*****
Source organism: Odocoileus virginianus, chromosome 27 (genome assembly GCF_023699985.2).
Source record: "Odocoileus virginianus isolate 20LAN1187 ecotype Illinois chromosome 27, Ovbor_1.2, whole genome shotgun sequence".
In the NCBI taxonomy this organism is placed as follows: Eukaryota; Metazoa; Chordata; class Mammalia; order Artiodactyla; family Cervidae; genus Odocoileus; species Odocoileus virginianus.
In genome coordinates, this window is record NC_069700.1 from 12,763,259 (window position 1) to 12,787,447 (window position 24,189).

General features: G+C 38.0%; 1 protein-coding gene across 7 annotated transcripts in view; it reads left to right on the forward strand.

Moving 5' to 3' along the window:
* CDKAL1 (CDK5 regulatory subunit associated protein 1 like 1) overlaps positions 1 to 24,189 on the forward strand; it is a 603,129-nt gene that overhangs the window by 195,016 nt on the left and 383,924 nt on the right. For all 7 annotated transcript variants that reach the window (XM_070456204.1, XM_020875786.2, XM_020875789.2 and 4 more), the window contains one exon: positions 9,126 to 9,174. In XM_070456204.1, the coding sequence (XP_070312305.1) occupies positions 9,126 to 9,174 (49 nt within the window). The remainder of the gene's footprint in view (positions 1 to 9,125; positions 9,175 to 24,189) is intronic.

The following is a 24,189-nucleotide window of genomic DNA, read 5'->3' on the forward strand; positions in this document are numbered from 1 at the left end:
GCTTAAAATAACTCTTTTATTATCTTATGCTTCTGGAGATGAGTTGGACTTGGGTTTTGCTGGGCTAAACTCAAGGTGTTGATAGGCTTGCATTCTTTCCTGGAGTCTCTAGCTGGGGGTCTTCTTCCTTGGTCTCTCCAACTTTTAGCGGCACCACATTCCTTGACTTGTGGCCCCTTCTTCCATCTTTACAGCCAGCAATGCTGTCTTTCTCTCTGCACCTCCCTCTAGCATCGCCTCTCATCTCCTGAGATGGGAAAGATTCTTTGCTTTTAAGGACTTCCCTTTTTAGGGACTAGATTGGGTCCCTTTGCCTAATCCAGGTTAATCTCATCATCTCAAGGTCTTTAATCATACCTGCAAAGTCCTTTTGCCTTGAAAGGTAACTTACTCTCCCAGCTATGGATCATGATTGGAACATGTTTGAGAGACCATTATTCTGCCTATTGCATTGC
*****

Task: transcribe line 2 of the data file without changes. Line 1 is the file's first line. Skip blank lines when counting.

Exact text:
Source record: "Odocoileus virginianus isolate 20LAN1187 ecotype Illinois chromosome 27, Ovbor_1.2, whole genome shotgun sequence".